The radio hosts, on the other hand, were suggesting that we nuke Iraq as retribution for the beheading. Everyone is reluctant to assign amy blame to the prison images for some reason (ironically, this truly implicates the press!). I think that the publicizing of the Abu Ghraib images encouraged the publicizing of the al-Quaida killing (even though this type of killing has happened before and would again). This is the same horrifying method of execution that was used for Daniel Pearl. In some ways, making the images of war more available may help everyone finish this sooner--they make it more evident that al-Qaida needs to be destroyed.

It's such a strange situation--these prisoners in Iraq are not even prisoners of war (technically), and we're supposed to be building Iraq and offering Iraqis freedom!! I don't even think al- Quaida was there before we were. The double speak is incredible! Which is it? War or Freedom??? Turds or people in need? Okay, we're at war with terrorism, sometimes in Iraq, sometimes in Afghanistan, but we're also freeing Iraq (because we decided that's what they want).

Even in the face of these abuses of power, the Bushies ask, "...who wouldn't want to be freed by us?" Anyone who disagrees with their current "policy" is called "an enemy of freedom." Ridiculous--the U.S. is afraid to give Iraqis real freedom--that and the oil, is why we're still there!

After my call, I was continually referred to as stupid and uninformed, one suggested that I was the (presumably loathed) ex-wife of one of the hosts. Later, a man called in and stated that he couldn't believe I was defending the al-Quaida beheading of an American civilian. What?! On the air, I had clearly condemned the beheading and called it evil, and said it was the same evil that caused 9/11. Neither radio host corrected him, they just let the false accusation linger. I can see that Ted and his pal have a lot of respect for the truth, and that theirs is the only truth.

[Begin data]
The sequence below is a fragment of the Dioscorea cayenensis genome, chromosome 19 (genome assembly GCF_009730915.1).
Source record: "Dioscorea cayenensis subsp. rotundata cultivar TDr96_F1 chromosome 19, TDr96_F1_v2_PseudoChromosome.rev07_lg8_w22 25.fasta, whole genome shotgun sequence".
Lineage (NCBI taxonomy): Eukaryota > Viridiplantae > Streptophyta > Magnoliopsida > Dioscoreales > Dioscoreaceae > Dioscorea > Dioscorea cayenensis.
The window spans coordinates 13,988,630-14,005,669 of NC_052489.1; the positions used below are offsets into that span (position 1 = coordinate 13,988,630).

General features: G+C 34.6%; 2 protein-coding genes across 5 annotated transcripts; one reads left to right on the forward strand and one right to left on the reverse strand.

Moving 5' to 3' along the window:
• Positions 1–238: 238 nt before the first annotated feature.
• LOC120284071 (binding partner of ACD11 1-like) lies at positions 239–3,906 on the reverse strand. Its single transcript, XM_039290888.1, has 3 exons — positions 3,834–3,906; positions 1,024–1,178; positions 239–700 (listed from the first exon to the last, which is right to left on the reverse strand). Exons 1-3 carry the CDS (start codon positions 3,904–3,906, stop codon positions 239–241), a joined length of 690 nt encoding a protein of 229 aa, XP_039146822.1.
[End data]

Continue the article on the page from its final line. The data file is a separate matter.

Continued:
America right or wrong?

Simply put, we're at peace when we're in the right. Wanting to be wrong (having the arrogance and untethered morals to say America can do whatever it wants), or making wrongs "seem" right, encourages violence and war. We can't expect others not to respond to our wrongs. Before they do, we have to try to right our wrongs through responsible and punitive means without creating scapegoats. Even Bush stated that this is how our democracy works (either his fans aren't listening or Bush is lying). It all depends on what we want for America's role in the world, doesn't it? Harmony or violence.

In the black and white world of conservatives, men advocate war, and women (and pansies who live in Venice, CA and Santa Monica) advocate peace. Over the course of 90 minutes on 97.1, every caller was male, except two, and all the men agreed with the show hosts; two women called to disagree and offer peaceful alternatives. It shouldn't have to be that way--peaceful men, please speak up.

Monday, May 10, 2004


With anger in his eyes and with contempt (for his critics) near, King Bush just declared on television that his hell-of-a-bully Secretary of Defense is owed a debt by all Americans for his excellent work. He praised him without looking at him, he looked at us. Tried to convince us. It felt like the puppet strings around his jaw and hooked to his spine would reveal themselves at any moment. Who is in charge here?

Conservatives and Swing voters

Do conservatives or Republicans that love Bush care about anything more than low taxes, low gas prices, and going to heaven?